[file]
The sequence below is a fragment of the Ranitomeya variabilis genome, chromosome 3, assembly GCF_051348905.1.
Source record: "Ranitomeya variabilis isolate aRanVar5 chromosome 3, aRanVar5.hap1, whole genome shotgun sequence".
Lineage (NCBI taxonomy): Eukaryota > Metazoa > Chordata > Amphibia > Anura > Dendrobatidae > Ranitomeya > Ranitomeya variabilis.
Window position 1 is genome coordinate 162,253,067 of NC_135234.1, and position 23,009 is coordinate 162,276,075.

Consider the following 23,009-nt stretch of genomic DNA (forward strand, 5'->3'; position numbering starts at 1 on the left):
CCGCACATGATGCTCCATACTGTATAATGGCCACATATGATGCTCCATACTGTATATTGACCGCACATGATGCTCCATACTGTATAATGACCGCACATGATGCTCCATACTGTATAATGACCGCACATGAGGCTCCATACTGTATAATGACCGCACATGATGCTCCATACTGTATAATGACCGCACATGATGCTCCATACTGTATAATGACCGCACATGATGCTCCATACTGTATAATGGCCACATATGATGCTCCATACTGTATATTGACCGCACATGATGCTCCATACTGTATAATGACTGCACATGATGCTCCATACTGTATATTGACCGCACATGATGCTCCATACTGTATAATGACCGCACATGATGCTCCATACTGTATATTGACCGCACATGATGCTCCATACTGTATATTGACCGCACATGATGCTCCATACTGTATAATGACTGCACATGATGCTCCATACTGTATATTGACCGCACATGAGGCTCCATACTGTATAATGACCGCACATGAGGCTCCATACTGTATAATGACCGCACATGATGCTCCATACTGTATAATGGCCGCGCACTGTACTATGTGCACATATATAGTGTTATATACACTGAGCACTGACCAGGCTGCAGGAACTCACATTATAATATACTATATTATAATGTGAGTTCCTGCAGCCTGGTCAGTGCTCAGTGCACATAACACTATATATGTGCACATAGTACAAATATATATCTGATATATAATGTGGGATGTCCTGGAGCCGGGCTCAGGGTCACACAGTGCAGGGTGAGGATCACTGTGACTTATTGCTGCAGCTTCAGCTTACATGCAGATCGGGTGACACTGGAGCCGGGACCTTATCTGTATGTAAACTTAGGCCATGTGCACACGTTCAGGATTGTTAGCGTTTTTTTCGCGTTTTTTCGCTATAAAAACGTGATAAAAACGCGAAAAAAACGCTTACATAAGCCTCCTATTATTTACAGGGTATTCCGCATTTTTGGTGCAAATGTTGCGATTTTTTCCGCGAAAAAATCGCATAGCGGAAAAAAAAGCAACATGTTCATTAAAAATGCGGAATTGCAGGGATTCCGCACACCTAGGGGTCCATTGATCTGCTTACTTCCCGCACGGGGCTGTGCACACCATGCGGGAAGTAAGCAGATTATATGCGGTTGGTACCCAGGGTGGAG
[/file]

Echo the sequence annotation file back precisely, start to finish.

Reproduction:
The sequence below is a fragment of the Ranitomeya variabilis genome, chromosome 3, assembly GCF_051348905.1.
Source record: "Ranitomeya variabilis isolate aRanVar5 chromosome 3, aRanVar5.hap1, whole genome shotgun sequence".
Lineage (NCBI taxonomy): Eukaryota > Metazoa > Chordata > Amphibia > Anura > Dendrobatidae > Ranitomeya > Ranitomeya variabilis.
Window position 1 is genome coordinate 162,253,067 of NC_135234.1, and position 23,009 is coordinate 162,276,075.

Consider the following 23,009-nt stretch of genomic DNA (forward strand, 5'->3'; position numbering starts at 1 on the left):
CCGCACATGATGCTCCATACTGTATAATGGCCACATATGATGCTCCATACTGTATATTGACCGCACATGATGCTCCATACTGTATAATGACCGCACATGATGCTCCATACTGTATAATGACCGCACATGAGGCTCCATACTGTATAATGACCGCACATGATGCTCCATACTGTATAATGACCGCACATGATGCTCCATACTGTATAATGACCGCACATGATGCTCCATACTGTATAATGGCCACATATGATGCTCCATACTGTATATTGACCGCACATGATGCTCCATACTGTATAATGACTGCACATGATGCTCCATACTGTATATTGACCGCACATGATGCTCCATACTGTATAATGACCGCACATGATGCTCCATACTGTATATTGACCGCACATGATGCTCCATACTGTATATTGACCGCACATGATGCTCCATACTGTATAATGACTGCACATGATGCTCCATACTGTATATTGACCGCACATGAGGCTCCATACTGTATAATGACCGCACATGAGGCTCCATACTGTATAATGACCGCACATGATGCTCCATACTGTATAATGGCCGCGCACTGTACTATGTGCACATATATAGTGTTATATACACTGAGCACTGACCAGGCTGCAGGAACTCACATTATAATATACTATATTATAATGTGAGTTCCTGCAGCCTGGTCAGTGCTCAGTGCACATAACACTATATATGTGCACATAGTACAAATATATATCTGATATATAATGTGGGATGTCCTGGAGCCGGGCTCAGGGTCACACAGTGCAGGGTGAGGATCACTGTGACTTATTGCTGCAGCTTCAGCTTACATGCAGATCGGGTGACACTGGAGCCGGGACCTTATCTGTATGTAAACTTAGGCCATGTGCACACGTTCAGGATTGTTAGCGTTTTTTTCGCGTTTTTTCGCTATAAAAACGTGATAAAAACGCGAAAAAAACGCTTACATAAGCCTCCTATTATTTACAGGGTATTCCGCATTTTTGGTGCAAATGTTGCGATTTTTTCCGCGAAAAAATCGCATAGCGGAAAAAAAAGCAACATGTTCATTAAAAATGCGGAATTGCAGGGATTCCGCACACCTAGGGGTCCATTGATCTGCTTACTTCCCGCACGGGGCTGTGCACACCATGCGGGAAGTAAGCAGATTATATGCGGTTGGTACCCAGGGTGGAG